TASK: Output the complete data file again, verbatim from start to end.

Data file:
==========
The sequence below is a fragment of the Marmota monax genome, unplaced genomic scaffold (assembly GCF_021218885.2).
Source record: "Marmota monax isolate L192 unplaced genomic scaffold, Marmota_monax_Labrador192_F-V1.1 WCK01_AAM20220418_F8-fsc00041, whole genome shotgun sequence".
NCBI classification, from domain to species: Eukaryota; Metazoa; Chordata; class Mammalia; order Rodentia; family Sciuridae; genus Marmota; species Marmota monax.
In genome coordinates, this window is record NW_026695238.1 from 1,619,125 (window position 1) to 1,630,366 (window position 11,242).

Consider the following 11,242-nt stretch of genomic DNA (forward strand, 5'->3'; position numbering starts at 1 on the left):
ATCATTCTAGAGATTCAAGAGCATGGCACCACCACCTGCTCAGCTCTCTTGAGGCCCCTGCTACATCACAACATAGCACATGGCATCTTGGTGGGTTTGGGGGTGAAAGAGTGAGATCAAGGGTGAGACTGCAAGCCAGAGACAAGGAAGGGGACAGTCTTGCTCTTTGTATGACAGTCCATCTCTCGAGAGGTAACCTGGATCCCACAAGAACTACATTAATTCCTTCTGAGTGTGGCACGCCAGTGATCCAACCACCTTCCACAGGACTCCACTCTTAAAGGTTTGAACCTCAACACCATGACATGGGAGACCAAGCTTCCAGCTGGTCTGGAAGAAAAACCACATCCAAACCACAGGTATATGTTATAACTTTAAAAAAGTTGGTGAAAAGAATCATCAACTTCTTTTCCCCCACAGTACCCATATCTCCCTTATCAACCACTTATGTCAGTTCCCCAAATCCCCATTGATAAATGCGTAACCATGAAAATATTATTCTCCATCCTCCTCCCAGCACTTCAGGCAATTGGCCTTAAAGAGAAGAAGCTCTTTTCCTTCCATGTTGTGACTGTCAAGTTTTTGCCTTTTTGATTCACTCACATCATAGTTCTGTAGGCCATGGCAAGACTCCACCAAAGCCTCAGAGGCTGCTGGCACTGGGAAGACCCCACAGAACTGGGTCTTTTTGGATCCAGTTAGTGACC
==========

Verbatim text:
The sequence below is a fragment of the Marmota monax genome, unplaced genomic scaffold (assembly GCF_021218885.2).
Source record: "Marmota monax isolate L192 unplaced genomic scaffold, Marmota_monax_Labrador192_F-V1.1 WCK01_AAM20220418_F8-fsc00041, whole genome shotgun sequence".
NCBI classification, from domain to species: Eukaryota; Metazoa; Chordata; class Mammalia; order Rodentia; family Sciuridae; genus Marmota; species Marmota monax.
In genome coordinates, this window is record NW_026695238.1 from 1,619,125 (window position 1) to 1,630,366 (window position 11,242).

Consider the following 11,242-nt stretch of genomic DNA (forward strand, 5'->3'; position numbering starts at 1 on the left):
ATCATTCTAGAGATTCAAGAGCATGGCACCACCACCTGCTCAGCTCTCTTGAGGCCCCTGCTACATCACAACATAGCACATGGCATCTTGGTGGGTTTGGGGGTGAAAGAGTGAGATCAAGGGTGAGACTGCAAGCCAGAGACAAGGAAGGGGACAGTCTTGCTCTTTGTATGACAGTCCATCTCTCGAGAGGTAACCTGGATCCCACAAGAACTACATTAATTCCTTCTGAGTGTGGCACGCCAGTGATCCAACCACCTTCCACAGGACTCCACTCTTAAAGGTTTGAACCTCAACACCATGACATGGGAGACCAAGCTTCCAGCTGGTCTGGAAGAAAAACCACATCCAAACCACAGGTATATGTTATAACTTTAAAAAAGTTGGTGAAAAGAATCATCAACTTCTTTTCCCCCACAGTACCCATATCTCCCTTATCAACCACTTATGTCAGTTCCCCAAATCCCCATTGATAAATGCGTAACCATGAAAATATTATTCTCCATCCTCCTCCCAGCACTTCAGGCAATTGGCCTTAAAGAGAAGAAGCTCTTTTCCTTCCATGTTGTGACTGTCAAGTTTTTGCCTTTTTGATTCACTCACATCATAGTTCTGTAGGCCATGGCAAGACTCCACCAAAGCCTCAGAGGCTGCTGGCACTGGGAAGACCCCACAGAACTGGGTCTTTTTGGATCCAGTTAGTGACC